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I have never posted in a forum before... fair warning. My company produces conveyor belts and I am working on a project to improve one of our processes. I am hoping someone here might have some insight to share.

We are creating what are called depanner belts. It is a sheet of fabric reinforced PVC material. It is very soft around 70 - 80 duro. Or about the same as a car tire. We use a CNC router table to machine most of the recessed holes, but then we splice ends of the material together making it endless. We then have to finish the missing holes in the splice area by hand and this is where we struggle.

Currently trying a plunge router with a 1.125" 2 flute bit (pictured). See pics for inconsistent results. We get a lot of flashing and inconsistent depths as the bit warms. Keeping the bit cool is tough when you have a few thousand of these recesses to make every week. It feels like we need a sharper bit that will cut/peel chips without melting. There are so many bits to choose from, I do not know where to start.

Any thoughts or help is very much appreciated!
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Welcome to the fourum, Nick.

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Last time I ever spliced something like this was 16 mm film. The key was having a splicer that had sprokets that aligned the film at the splice mark. Once registered, you cut a small overlap and applied cement. But it's the registration that allowed you to cut quickly and precisely. I take it the belts have to be a very specific length, so registration pins BEFORE cutting length would be a starting point. Then you could use a CNC to cut the holes, or some other form of cutter. Perhaps more of a punch rather than a router or spindle as in a CNC.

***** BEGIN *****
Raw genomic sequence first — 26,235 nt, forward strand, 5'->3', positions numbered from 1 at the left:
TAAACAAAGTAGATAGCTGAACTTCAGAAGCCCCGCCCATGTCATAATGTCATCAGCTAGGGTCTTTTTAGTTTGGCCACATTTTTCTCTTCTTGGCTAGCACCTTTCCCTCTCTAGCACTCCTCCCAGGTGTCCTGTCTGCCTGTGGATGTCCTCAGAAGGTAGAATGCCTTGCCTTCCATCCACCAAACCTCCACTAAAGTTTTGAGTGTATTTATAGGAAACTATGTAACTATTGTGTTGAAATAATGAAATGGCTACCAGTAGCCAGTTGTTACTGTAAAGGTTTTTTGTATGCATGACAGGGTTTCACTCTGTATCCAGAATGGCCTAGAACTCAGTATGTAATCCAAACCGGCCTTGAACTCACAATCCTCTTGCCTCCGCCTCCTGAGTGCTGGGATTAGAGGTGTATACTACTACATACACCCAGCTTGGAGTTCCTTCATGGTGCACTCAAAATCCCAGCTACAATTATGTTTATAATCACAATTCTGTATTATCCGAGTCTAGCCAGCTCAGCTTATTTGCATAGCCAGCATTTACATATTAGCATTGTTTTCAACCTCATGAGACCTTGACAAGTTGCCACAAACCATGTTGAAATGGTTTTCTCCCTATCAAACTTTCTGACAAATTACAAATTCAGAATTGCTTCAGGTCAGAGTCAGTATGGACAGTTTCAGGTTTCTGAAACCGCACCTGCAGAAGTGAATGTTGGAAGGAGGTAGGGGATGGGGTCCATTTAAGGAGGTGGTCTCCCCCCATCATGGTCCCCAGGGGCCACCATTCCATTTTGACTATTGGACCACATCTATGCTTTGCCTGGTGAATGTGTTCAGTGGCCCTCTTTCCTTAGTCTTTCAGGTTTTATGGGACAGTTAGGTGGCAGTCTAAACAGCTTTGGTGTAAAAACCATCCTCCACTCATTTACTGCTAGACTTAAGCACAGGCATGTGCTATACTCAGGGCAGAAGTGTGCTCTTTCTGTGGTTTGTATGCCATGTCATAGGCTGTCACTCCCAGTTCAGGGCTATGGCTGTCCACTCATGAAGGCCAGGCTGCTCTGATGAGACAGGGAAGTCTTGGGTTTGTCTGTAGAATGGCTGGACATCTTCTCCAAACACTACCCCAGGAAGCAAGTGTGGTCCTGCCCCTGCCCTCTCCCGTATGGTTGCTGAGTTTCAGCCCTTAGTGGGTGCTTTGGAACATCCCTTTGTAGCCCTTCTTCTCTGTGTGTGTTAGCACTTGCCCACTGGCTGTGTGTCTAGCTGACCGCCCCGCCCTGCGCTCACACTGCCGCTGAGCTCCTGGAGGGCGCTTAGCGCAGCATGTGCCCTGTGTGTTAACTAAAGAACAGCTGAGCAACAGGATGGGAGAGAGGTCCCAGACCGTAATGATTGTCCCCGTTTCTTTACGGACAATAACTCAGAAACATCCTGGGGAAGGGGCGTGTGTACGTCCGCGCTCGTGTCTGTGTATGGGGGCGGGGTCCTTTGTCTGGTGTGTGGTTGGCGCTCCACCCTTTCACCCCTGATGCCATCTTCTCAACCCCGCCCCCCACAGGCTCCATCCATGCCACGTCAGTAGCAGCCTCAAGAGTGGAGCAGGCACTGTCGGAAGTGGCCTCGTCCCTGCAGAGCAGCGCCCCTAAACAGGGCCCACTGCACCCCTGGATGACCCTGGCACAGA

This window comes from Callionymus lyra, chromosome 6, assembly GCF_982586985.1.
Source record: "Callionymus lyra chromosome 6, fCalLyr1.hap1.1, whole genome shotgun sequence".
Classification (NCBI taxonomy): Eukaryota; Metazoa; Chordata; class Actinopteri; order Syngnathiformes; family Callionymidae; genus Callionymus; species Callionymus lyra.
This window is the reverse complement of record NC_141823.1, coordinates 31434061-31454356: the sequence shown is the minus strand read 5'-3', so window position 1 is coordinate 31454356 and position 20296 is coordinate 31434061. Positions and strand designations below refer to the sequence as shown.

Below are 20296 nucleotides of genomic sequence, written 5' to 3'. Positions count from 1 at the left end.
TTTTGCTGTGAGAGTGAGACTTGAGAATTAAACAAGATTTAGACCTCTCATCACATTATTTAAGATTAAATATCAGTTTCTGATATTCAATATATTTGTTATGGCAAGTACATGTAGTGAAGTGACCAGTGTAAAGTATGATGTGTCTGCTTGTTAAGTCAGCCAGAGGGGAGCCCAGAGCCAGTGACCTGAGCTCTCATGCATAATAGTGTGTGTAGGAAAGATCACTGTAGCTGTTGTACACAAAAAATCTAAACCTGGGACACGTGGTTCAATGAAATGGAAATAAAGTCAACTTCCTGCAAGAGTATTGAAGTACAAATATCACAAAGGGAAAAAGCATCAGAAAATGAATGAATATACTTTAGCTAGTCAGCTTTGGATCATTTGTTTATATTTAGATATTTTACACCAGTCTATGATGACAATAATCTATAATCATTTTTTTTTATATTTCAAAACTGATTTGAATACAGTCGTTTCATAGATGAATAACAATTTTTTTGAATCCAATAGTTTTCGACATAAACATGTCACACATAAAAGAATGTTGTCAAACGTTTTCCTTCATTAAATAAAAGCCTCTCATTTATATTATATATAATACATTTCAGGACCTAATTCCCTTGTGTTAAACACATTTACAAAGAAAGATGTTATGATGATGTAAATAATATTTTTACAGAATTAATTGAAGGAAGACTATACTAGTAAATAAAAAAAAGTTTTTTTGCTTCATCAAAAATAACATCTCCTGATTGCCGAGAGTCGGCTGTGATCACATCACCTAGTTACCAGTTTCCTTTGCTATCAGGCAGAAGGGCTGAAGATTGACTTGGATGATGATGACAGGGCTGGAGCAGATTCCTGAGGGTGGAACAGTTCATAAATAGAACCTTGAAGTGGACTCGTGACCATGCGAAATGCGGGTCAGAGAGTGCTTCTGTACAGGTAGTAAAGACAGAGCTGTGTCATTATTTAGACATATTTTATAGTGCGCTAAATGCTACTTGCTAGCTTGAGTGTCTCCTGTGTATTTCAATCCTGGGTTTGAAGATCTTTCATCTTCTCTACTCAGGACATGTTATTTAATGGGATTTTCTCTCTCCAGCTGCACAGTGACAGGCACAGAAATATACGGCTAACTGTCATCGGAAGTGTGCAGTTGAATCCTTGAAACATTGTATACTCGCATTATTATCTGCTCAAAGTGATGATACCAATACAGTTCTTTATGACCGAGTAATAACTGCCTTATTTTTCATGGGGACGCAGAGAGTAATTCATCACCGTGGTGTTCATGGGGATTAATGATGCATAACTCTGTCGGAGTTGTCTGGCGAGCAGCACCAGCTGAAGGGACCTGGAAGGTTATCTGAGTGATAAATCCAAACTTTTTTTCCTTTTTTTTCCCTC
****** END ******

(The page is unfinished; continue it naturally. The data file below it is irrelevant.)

The registration pins can be fairly far from the cutter, whichever method you want to use. If you were cutting 10,000 holes per day, I'd have a multi-hole punching bar made so you could do it in a single, quick operation. Labor intensive tasks, or slow methods really slow down processes and cut profits.

Did some consulting with a couple of engineers years ago, and they always did a cost benefit analysis. If they could save the cost of 2 years of labor with a specialty device, they had no problem landing a contract.

Seems to me that you have a lot of specialized knowledge, and that if they could spend some money to reduce your time spent doing this, they could have you doing other important work. Find a process engineer to come up with a solution that works (eg: how do you do an automatic cutting device on a continuous belt. Somehow, you must have a way to mount and dismount the loop.) I would definitely be looking at a CNC laser cutter. It's light weight so you'd have a lot of flexibility for mounting it with a minimum of support, so it's open on one end for the loop. Same with the table, around which the loop can slide.

The nice thing about registration pins, is that they aren't particularly difficult to make. From there, the rest is not a particularly difficult issue. But dealing with that loop is probably going to require some heavy duty steel to suspend whatever the loop has to wrap around to make the cuts. It has to be open somehow.

I'm kind of a business guy, and this got me back in my thinking cap.

Oh yes, btw, welcome to the fun.

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763 Posts
welcome to the forum.
yes, this is something that we don't come across often.
I had to google "depanning belt" and I must say, doing this by hand is a daunting and very labor intensive project.
I would be thinking of having special bits made to do both procedures in one step = the hole and the countersink.
My suggestion would be to contact a couple of router bit manufacturers with a drawing of your needs for some expert, technical advice from an engineer. And even supply them with some of your belt material for their use. and also, an anti-disclosure agreement of some sort that this idea belongs to you and your company. (sort of like a proprietary tool that you developed).
Here is my very rudimentary sketch of what I'm thinking about. In woodworking, it is called a countersink bit.
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I agree with John about having a special bit designed for your use to do the counterbores and holes at the same time.

Also, looking at what you need to do after you splice the belt I would think it would be worth the time and money to build a special CNC with a cantilevered arm/gantry with a hinged end that can be opened to put the spliced section on the bed and close the hinged end to support the gantry while doing the holes. When that section is finished, open the hinged end and remove the belt, insert the next one, and repeat.
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